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A cottage in Chernihiv surburb was totally burnt as a result of intensive shellings when the city was sieged by the Russian army.ANTON SKYBA/The Globe and Mail

Niall Ferguson is the Milbank Family senior fellow at the Hoover Institution, Stanford, and the author of 16 books. His most recent book Doom: The Politics of Catastrophe is on the short list for the 2022 Lionel Gelber Prize, presented by the Munk School of Global Affairs & Public Policy and Foreign Policy magazine.

Toward the end of my book Doom: The Politics of Catastrophe – which I finished writing in the fall of 2020 – I posed some unsettling questions:

Will the second Cold War between China and the United States intensify? Could it even turn into a hot war over Taiwan?

Or could peace be at hand? Probably not. Following the outbreak of COVID-19, Russia and Turkey carved out zones of influence in Libya; Chinese and Indian soldiers skirmished on their shared border; Lebanon metaphorically blew up (while the port of Beirut literally did so). Did the Black Death stop the Hundred Years’ War? Did the Spanish flu prevent the Russian Civil War?

Although it was partly inspired by the pandemic, Doom was an attempt to write a history not only of pandemics, but of disaster in all its myriad forms. My argument can be summarized in six propositions:

• We tend to think of a pandemic as a natural disaster, whereas a war is man-made. But the two kinds of disaster are not so distinct.

• All disasters – including climatic and geological ones – cause excess mortality as a result of human decisions.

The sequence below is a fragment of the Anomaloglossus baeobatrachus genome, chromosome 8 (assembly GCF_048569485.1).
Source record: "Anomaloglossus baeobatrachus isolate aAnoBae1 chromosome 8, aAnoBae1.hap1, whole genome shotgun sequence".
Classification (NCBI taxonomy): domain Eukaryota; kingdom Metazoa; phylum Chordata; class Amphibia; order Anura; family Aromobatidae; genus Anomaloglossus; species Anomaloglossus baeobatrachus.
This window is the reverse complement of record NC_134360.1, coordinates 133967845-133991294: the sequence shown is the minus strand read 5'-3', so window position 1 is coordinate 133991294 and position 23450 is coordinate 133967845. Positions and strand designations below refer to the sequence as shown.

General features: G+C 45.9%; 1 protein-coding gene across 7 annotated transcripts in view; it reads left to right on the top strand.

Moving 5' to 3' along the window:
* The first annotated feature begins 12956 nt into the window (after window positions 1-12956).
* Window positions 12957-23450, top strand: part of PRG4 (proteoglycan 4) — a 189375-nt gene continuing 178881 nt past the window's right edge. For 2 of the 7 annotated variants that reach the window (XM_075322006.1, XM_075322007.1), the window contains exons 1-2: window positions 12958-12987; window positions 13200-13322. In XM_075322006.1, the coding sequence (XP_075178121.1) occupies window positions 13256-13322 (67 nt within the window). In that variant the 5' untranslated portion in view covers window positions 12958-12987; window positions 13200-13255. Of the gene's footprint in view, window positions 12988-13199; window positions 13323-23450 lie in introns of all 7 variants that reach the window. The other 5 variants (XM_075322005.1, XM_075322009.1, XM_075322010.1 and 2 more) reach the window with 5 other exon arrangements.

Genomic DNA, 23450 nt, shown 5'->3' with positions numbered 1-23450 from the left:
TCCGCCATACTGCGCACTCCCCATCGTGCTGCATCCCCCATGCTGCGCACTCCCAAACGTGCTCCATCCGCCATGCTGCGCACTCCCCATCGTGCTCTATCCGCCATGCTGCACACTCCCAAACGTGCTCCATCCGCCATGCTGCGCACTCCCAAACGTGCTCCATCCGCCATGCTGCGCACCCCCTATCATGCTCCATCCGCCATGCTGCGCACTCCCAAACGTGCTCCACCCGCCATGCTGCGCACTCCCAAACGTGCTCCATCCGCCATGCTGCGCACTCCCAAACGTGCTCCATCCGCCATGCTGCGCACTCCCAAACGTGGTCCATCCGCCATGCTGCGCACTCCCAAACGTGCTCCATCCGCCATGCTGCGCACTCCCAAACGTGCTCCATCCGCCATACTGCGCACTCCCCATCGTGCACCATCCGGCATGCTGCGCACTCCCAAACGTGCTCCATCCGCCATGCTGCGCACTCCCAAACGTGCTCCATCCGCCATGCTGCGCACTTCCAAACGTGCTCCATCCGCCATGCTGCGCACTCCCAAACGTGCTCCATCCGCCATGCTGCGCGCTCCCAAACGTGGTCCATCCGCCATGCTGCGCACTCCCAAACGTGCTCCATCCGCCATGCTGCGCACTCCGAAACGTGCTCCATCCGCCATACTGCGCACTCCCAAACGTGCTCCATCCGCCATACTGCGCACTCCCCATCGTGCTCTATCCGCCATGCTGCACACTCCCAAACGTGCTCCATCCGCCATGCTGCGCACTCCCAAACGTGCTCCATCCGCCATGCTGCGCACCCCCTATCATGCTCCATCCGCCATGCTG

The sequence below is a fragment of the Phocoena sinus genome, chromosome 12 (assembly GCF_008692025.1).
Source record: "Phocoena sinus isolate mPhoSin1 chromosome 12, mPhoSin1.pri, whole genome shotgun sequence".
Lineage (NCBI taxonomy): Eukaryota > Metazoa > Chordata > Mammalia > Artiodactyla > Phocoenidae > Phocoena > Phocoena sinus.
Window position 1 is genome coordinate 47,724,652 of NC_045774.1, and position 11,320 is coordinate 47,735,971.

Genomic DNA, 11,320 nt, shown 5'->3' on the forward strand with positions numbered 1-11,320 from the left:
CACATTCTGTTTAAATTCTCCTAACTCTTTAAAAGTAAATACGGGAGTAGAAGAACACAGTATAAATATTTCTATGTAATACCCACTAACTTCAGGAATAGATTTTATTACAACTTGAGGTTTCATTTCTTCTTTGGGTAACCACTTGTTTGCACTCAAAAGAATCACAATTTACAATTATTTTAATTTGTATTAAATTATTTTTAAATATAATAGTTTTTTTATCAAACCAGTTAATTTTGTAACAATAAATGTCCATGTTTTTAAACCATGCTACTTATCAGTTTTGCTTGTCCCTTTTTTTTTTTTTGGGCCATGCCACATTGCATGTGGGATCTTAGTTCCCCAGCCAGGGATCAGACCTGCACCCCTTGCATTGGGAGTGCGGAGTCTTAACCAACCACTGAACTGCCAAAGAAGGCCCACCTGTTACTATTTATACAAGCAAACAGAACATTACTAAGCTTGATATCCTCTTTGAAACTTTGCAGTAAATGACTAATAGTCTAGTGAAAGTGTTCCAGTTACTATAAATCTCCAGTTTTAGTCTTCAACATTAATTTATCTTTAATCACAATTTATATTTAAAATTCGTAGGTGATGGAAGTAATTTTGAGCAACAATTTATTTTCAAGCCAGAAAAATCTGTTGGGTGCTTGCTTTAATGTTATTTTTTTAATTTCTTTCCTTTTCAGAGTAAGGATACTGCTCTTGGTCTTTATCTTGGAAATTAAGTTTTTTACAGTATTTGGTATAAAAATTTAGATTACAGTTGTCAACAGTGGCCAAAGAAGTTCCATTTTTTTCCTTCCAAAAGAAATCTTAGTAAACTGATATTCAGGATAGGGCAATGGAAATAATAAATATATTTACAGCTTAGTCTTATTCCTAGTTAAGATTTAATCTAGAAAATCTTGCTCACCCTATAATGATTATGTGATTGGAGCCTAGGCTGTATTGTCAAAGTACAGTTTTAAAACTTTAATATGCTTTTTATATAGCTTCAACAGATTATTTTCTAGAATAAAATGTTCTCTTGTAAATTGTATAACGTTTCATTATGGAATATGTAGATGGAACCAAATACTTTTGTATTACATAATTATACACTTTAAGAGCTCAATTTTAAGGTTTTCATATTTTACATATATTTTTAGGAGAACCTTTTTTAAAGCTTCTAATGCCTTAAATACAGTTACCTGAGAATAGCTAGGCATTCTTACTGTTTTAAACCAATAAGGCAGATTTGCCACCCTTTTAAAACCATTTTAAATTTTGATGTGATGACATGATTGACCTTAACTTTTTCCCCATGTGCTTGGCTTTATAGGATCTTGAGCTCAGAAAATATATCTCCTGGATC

• Not all disasters can be blamed on the man or woman at the top. Often the point of failure is in middle management.

• Contagions of the body caused by pathogens often interact disruptively with contagions of the mind.

• One disaster often leads to others, in a kind of cascade or avalanche of misadventure.

• We cannot hope to predict disasters, because history is not cyclical, so we need to be generally resilient – or, even better, anti-fragile.

The two forms of disaster responsible for the worst episodes of excess mortality – that is, mortality above what would have been expected under normal circumstances – are plagues and wars. Sometimes these two grim horsemen ride side by side; sometimes, one follows the other. In 1918-19, for example, the Spanish influenza swept the world, killing even more people than the world war that had not yet ended. The new strain of H1N1 was first detected at a U.S. Army base – Camp Funston in Kansas – on March 4, 1918. The large-scale movements of young men across the Atlantic and Europe certainly accelerated the pandemic’s spread.

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In our time, by contrast, the plague has come first. Before we could even say that COVID-19 had passed from the pandemic to the endemic stage – indeed, as I write, China is battling to contain an Omicron-variant wave that could be devastating – Russian President Vladimir Putin ordered the invasion of Ukraine. In five short weeks, there have been levels of death and destruction not seen in Europe since 1945.

True, no one in Beijing gave a similar order to release the virus SARS-CoV-2 into the world. There are still those who believe it arose naturally, a mutation first passed to a human in a market. Yet accumulating evidence suggests it is at least as likely that the pandemic originated in a laboratory in Wuhan. Even if that were not the case, there is no question that weeks of covering up the reality of rapid human-to-human transmission in China ensured that the virus rapidly spread to the rest of the world. In both cases, the disaster is incomprehensible without the political dimension.